Despite all the people panic-shopping massive stockpiles of toilet paper, it’s keeping our hands clean that represents the best defense against the coronavirus (a.k.a. COVID-19). COVID-19 spreads when an infected person coughs or sneezes virus-containing droplets that an uninfected person introduces to their lungs either by directly inhaling the droplets or by contacting them and then touching the nose or mouth. By now, you’ve probably become more vigilant regarding coughing, sneezing, and keeping your hands clean to help prevent the spread of the novel coronavirus (COVID-19). However, many of us could use a little refresher on how to wash hands so they are virus-free – and keep them that way.
It’s about time, not temperature
When washing your hands with soap and water, using hot water isn’t necessary, and too much heat could compel you to shorten your wash time. The friction of vigorous washing for at least 20 seconds is far more important than water temperature. If you use a hand sanitizer, make sure it’s at least 60% alcohol-based. Baby wipes and other alternatives to alcohol-based products won’t kill COVID-19.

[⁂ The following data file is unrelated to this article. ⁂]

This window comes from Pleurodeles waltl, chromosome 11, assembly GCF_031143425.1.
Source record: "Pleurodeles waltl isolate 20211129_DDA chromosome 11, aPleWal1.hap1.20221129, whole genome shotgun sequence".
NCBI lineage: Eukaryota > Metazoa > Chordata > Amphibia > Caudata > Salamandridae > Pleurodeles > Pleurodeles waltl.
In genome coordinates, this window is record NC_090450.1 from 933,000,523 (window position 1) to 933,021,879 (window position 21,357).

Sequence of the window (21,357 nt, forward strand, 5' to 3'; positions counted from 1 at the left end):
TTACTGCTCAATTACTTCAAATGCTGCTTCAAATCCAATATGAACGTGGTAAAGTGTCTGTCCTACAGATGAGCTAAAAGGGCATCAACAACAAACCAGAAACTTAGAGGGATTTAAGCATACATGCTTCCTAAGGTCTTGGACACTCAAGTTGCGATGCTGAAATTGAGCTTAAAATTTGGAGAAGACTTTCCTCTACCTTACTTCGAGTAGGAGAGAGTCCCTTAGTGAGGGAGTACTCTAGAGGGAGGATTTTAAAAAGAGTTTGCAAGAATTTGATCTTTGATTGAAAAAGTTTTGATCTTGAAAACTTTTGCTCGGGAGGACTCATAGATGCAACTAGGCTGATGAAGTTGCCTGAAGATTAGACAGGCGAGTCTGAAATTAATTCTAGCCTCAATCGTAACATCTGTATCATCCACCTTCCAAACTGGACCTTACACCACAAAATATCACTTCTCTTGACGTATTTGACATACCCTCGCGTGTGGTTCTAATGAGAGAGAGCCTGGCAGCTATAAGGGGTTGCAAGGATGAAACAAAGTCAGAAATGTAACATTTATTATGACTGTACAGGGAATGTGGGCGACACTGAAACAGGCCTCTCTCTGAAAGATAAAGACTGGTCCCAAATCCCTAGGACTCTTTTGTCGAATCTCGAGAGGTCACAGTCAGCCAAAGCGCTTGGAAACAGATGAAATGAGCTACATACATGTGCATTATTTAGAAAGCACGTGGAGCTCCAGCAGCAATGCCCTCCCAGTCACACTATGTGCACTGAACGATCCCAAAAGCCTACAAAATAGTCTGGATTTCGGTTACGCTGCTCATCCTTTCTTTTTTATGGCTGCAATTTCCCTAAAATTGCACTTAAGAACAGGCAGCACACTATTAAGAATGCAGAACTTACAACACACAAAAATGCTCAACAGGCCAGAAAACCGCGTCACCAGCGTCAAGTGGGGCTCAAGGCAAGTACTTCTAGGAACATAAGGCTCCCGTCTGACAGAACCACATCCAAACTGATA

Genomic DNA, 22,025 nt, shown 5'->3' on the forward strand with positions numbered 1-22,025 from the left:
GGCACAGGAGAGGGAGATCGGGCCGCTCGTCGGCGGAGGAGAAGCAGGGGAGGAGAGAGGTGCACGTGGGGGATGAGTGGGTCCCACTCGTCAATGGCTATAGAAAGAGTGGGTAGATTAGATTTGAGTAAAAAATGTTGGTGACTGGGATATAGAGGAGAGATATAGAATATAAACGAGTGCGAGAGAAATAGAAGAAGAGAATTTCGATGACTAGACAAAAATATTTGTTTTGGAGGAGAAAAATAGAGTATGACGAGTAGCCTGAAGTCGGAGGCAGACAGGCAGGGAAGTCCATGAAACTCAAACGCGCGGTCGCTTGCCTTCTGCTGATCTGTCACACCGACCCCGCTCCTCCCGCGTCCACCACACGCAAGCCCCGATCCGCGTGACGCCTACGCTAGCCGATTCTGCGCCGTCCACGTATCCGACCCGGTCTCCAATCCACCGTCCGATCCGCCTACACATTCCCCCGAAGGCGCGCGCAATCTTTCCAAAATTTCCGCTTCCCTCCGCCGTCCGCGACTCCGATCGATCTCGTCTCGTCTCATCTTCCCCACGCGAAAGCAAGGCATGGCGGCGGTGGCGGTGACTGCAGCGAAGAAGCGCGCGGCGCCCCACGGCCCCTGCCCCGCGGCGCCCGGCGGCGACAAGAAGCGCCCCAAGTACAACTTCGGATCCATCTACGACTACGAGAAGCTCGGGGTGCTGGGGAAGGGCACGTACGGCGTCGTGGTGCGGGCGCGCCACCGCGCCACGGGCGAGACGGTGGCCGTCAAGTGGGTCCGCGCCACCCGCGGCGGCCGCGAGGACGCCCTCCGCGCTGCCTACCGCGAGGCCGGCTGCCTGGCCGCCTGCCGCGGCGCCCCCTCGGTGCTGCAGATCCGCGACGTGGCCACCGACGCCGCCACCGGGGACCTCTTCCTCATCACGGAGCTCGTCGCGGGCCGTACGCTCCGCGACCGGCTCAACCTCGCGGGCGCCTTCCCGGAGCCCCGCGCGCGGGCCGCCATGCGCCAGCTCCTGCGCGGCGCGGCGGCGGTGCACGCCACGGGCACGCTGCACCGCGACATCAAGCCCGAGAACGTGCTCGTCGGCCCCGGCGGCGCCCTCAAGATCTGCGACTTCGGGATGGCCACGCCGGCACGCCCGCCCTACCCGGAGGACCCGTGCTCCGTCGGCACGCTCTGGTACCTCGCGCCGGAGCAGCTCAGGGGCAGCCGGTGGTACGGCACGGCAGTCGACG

Avoid un-washing your hands
So now your hands are thoroughly clean. Well done! Here are the top 15 common things that you will touch that will require that you clean them again.
- The sink you just used. The faucets on the sink, especially in a public bathroom, have more biological contamination than the toilet seat. So use a paper towel to turn off the water. And make sure your hands are thoroughly dry after you’re done washing them.
- Doorknobs, handles, switches. These are areas that are touched by a lot of people with dirty hands. When dealing with a knob, handle, or switch, try using anything but your fingers, such as an elbow, shoulder, wrist, or a closed fist. Keep a pocket-pack of facial tissue handy for potentially contaminated things you must manipulate with your fingers.